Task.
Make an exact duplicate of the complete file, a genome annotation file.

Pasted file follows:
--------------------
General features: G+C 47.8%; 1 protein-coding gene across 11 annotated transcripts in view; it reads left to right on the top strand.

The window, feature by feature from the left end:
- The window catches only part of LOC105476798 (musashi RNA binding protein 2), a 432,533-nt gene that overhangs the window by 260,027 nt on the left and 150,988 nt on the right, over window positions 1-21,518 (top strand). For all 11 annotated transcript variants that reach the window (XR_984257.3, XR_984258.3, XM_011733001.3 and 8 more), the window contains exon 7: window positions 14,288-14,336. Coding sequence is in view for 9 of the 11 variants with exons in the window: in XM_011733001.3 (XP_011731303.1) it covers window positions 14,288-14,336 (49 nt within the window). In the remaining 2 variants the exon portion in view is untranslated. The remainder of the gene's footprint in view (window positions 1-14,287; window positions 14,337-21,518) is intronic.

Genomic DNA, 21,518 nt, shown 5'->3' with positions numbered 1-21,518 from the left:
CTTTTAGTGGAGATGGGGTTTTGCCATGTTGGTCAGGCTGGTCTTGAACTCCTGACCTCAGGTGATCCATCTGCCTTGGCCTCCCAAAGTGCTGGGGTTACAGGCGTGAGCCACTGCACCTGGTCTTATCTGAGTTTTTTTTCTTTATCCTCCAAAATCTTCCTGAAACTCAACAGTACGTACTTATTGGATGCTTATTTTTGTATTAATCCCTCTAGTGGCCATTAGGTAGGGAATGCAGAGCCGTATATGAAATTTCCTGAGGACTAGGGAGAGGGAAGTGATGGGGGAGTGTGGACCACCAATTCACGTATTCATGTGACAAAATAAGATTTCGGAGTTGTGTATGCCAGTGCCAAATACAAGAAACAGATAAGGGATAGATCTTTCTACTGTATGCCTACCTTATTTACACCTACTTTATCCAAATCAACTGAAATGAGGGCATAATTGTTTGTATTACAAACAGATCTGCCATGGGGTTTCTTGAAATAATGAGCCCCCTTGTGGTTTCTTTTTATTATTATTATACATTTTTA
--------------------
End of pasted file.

General features: G+C 47.8%; 1 protein-coding gene across 11 annotated transcripts in view; it reads left to right on the top strand.

The window, feature by feature from the left end:
- The window catches only part of LOC105476798 (musashi RNA binding protein 2), a 432,533-nt gene that overhangs the window by 260,027 nt on the left and 150,988 nt on the right, over window positions 1-21,518 (top strand). For all 11 annotated transcript variants that reach the window (XR_984257.3, XR_984258.3, XM_011733001.3 and 8 more), the window contains exon 7: window positions 14,288-14,336. Coding sequence is in view for 9 of the 11 variants with exons in the window: in XM_011733001.3 (XP_011731303.1) it covers window positions 14,288-14,336 (49 nt within the window). In the remaining 2 variants the exon portion in view is untranslated. The remainder of the gene's footprint in view (window positions 1-14,287; window positions 14,337-21,518) is intronic.

Genomic DNA, 21,518 nt, shown 5'->3' with positions numbered 1-21,518 from the left:
CTTTTAGTGGAGATGGGGTTTTGCCATGTTGGTCAGGCTGGTCTTGAACTCCTGACCTCAGGTGATCCATCTGCCTTGGCCTCCCAAAGTGCTGGGGTTACAGGCGTGAGCCACTGCACCTGGTCTTATCTGAGTTTTTTTTCTTTATCCTCCAAAATCTTCCTGAAACTCAACAGTACGTACTTATTGGATGCTTATTTTTGTATTAATCCCTCTAGTGGCCATTAGGTAGGGAATGCAGAGCCGTATATGAAATTTCCTGAGGACTAGGGAGAGGGAAGTGATGGGGGAGTGTGGACCACCAATTCACGTATTCATGTGACAAAATAAGATTTCGGAGTTGTGTATGCCAGTGCCAAATACAAGAAACAGATAAGGGATAGATCTTTCTACTGTATGCCTACCTTATTTACACCTACTTTATCCAAATCAACTGAAATGAGGGCATAATTGTTTGTATTACAAACAGATCTGCCATGGGGTTTCTTGAAATAATGAGCCCCCTTGTGGTTTCTTTTTATTATTATTATACATTTTTA